Spare them this fate: A sloth bear at the Dehiwala Zoo
The Otara Foundation has appealed to President Maithripala Sirisena to intervene to prevent wild animals rescued from forests being sent to zoos instead of being returned to the wild.
Otara Gunewardene has in a letter addressed to the President brought to his attention the case of four sloth bear cubs and a leopard cub now under the care of the Wildlife Conservation Department, and a request the Department had received that they be sent to the recently established zoo at Wagolla, Pinnawela.
The letter includes several annexures representing objections and protests raised by other likeminded groups and individuals on this matter, bringing to the President’s notice the views of a coalition of wildlife experts and enthusiasts.
The Foundation points out that the new zoo at Pinnawela already has six leopards in captivity and questions its need for a seventh. It also notes that the Sri Lankan sloth bear is on the Red List of Endangered Species of the International Union for the Conservation of Nature (IUCN), and that three of the bear cubs are currently at the Safari Park at Hambantota and one is at the Dehiwela zoo, despite protests by the veterinarians and officials of the Wildlife Department.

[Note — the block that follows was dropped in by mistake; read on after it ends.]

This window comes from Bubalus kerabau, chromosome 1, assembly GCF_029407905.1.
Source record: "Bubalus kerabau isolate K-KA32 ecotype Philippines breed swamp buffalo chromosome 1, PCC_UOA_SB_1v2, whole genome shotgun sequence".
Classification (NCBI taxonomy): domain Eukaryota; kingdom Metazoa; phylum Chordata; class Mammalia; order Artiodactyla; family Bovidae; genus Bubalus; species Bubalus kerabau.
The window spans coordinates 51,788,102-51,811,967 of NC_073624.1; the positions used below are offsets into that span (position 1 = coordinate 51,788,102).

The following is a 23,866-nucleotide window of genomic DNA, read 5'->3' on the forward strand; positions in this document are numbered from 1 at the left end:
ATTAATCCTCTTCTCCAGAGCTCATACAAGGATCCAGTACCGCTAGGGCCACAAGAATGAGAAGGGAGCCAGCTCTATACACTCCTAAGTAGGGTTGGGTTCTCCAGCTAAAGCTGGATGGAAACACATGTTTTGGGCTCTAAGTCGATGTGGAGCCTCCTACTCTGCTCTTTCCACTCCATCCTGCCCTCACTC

Elaborating on the appeal made to the President, Gunewardene said: “We have to stop the practice of requesting animals from the wild to fill zoos. Every animal has the right just like us to live its life in freedom and should not be taken from its home and family to live a life in captivity for our entertainment. All efforts should be focused on conservation, not building more zoos to have more animals living in cages for the rest of their lives. These bears and leopards should be released back in the wild which is the responsibility of the Wildlife Department and I hope the right thing will be done for these beautiful animals that deserve a life to live in their natural habitat.”
“It really is time that we start making an effort to make the changes needed to be a country that practices good animal welfare and respects all living beings, even those that don’t have a voice to speak out for what they deserve. Many have suffered and many continue to suffer and I know there are many like me who want to be a part of this change for a more compassionate Sri Lanka,” she added.
The Otara Foundation’s mission is to be a catalyst of sustainable change and transformation in Sri Lanka as well as other parts of the world, to combat climate change and extinction of animal and plant species through conservation, awareness, good governance and policy change.